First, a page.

The green building movement has changed. There’s an ongoing focus on energy efficiency and green building certification and more recent emerging trends around water, health and wellness, productivity, and resilience. Here’s my take on the most interesting 2016 sustainability trends.
Energy efficiency remains the biggest factor in assessing a building’s performance. Energy codes are becoming stricter and driving the market toward energy-efficient and passive energy systems. The growth of the passive house (PH) movement is of great interest. The PH movement came from Europe and is known for a particular style of building that encourages super-insulating walls, among other requirements, and has been shown to contribute to a significant reduction in energy consumption for heating and cooling. The movement is big in Europe and while it required updating to work for the majority of climate zones in the U.S., we are predicting a great deal of interest in passive energy systems moving forward. Additionally, with the pace of retrofitting only increasing, this is a trend applicable to commercial structures as well as single-family residences.
Federal agencies and municipalities are increasing requirements for water efficient equipment. An EPA labeling program called WaterSense, which is similar to EnergyStar, has emerged and expanded options for the purchase and installation of EPA-approved low-flow water efficient fixtures and appliances. According to the EPA, if all households installed water-efficient fixtures and appliances, the country could save 3 trillion gallons of water. The shift is already underway with 30% of the nation’s population living in areas with laws or codes that require fixtures with flow rates at least equivalent to WaterSense.
Many of these same cities have municipal requirements that require some building owners to report out energy and water use annually. Knowing where your market is on both energy and water efficiency will help you support your local builders and developers.
Healthy and Productive Buildings
It used to be the big buzz in green building came from a building achieving certification under Green Globes® or LEED®. This meant that a building’s design and construction addressed environmental objectives, including achieving energy and water efficiency, reducing impacts from building material choices, and creating indoor environments that are free from harmful emissions.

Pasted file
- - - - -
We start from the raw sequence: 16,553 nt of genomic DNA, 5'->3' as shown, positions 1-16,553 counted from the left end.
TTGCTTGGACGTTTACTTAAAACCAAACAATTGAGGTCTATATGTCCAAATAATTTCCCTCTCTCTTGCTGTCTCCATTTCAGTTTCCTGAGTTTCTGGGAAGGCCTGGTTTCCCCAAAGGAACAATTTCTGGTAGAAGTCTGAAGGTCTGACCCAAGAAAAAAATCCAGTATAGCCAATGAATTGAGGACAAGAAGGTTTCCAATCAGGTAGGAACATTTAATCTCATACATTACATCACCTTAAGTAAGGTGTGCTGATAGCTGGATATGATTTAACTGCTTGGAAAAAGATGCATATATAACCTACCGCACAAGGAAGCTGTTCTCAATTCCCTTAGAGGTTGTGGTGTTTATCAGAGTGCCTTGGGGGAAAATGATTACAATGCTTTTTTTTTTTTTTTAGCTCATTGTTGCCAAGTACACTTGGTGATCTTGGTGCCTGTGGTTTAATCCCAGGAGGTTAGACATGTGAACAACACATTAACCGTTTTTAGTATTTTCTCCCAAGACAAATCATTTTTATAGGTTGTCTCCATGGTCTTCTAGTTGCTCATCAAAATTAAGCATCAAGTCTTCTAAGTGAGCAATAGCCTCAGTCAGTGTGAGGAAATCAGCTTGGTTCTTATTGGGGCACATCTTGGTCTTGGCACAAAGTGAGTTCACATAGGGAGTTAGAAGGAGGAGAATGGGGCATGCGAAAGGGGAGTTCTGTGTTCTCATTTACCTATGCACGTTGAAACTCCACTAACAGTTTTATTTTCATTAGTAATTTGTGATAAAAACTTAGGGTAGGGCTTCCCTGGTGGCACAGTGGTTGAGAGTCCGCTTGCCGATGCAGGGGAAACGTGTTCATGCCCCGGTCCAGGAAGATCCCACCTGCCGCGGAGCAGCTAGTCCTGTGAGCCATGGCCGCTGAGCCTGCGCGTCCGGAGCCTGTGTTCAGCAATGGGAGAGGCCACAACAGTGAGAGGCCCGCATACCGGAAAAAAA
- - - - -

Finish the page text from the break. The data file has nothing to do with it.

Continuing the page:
Buildings are being looked at in a bigger context today than ever before. Is the building designed and located to encourage ‘walkability’ or the ability to meet immediate needs without getting into a vehicle? Can employees (or residents or teachers) control the warmth or cooling levels of their workspaces? Is there proper soundproofing to help diminish distractions? Are the spaces optimized to support individual tasks as well as group interactions?
Suppliers aware that these questions are increasing in the building community can better support their customers as they explore innovative ways to create buildings that support health and productivity.
From “Green” to “Resilient”
Today, we’re hearing much more about the need to consider factors that will make a building more “resilient.” Addressing resilience is high on the list of concerns cited by leading federal agency representatives, state and local governments, and many private building owners. The prediction of increased frequency of high-impact regional climatic issues, e.g. Katrina, Irene, etc., is only one of the factors included as a concern. GBI is a signatory on an Industry Statement on Resilience, which defines resilience as “the ability to prepare and plan for, absorb, recover from, and more successfully adapt to adverse events.” In fact, on May 11, 2016, the White House sponsored a resilience focused discussion with leaders throughout government and the buildings and infrastructure communities.
It’s a strange new world, and we’re already seeing new rating system criteria that helps owners to consider issues of health, productivity, and resilience as well as the more traditional sustainability issues of energy and water efficiency.
In the meantime, GBI and Green Globes® are alive and well and we look forward to the opportunity to partner with those in the LBM community working to stay ahead of trends and improve the long-term sustainability of our nation’s built environment.